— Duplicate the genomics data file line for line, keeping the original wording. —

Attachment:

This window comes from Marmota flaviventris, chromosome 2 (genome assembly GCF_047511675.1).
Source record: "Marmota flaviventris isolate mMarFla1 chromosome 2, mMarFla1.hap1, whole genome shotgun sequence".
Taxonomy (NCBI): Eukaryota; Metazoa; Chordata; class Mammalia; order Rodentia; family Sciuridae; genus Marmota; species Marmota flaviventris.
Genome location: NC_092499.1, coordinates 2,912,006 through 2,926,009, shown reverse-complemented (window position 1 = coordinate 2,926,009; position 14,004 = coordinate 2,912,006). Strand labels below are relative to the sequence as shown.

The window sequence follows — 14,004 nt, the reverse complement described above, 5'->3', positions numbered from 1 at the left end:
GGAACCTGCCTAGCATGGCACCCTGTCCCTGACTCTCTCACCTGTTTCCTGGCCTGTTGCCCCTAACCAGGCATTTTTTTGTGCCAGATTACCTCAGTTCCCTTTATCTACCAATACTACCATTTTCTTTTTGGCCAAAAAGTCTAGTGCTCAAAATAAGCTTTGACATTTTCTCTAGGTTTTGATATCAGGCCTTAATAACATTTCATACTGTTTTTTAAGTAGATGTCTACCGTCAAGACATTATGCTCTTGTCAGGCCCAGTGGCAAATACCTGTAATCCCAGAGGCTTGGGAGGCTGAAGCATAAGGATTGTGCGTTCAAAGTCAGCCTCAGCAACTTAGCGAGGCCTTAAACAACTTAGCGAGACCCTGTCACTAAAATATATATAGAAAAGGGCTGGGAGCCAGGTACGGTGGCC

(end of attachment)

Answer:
This window comes from Marmota flaviventris, chromosome 2 (genome assembly GCF_047511675.1).
Source record: "Marmota flaviventris isolate mMarFla1 chromosome 2, mMarFla1.hap1, whole genome shotgun sequence".
Taxonomy (NCBI): Eukaryota; Metazoa; Chordata; class Mammalia; order Rodentia; family Sciuridae; genus Marmota; species Marmota flaviventris.
Genome location: NC_092499.1, coordinates 2,912,006 through 2,926,009, shown reverse-complemented (window position 1 = coordinate 2,926,009; position 14,004 = coordinate 2,912,006). Strand labels below are relative to the sequence as shown.

The window sequence follows — 14,004 nt, the reverse complement described above, 5'->3', positions numbered from 1 at the left end:
GGAACCTGCCTAGCATGGCACCCTGTCCCTGACTCTCTCACCTGTTTCCTGGCCTGTTGCCCCTAACCAGGCATTTTTTTGTGCCAGATTACCTCAGTTCCCTTTATCTACCAATACTACCATTTTCTTTTTGGCCAAAAAGTCTAGTGCTCAAAATAAGCTTTGACATTTTCTCTAGGTTTTGATATCAGGCCTTAATAACATTTCATACTGTTTTTTAAGTAGATGTCTACCGTCAAGACATTATGCTCTTGTCAGGCCCAGTGGCAAATACCTGTAATCCCAGAGGCTTGGGAGGCTGAAGCATAAGGATTGTGCGTTCAAAGTCAGCCTCAGCAACTTAGCGAGGCCTTAAACAACTTAGCGAGACCCTGTCACTAAAATATATATAGAAAAGGGCTGGGAGCCAGGTACGGTGGCC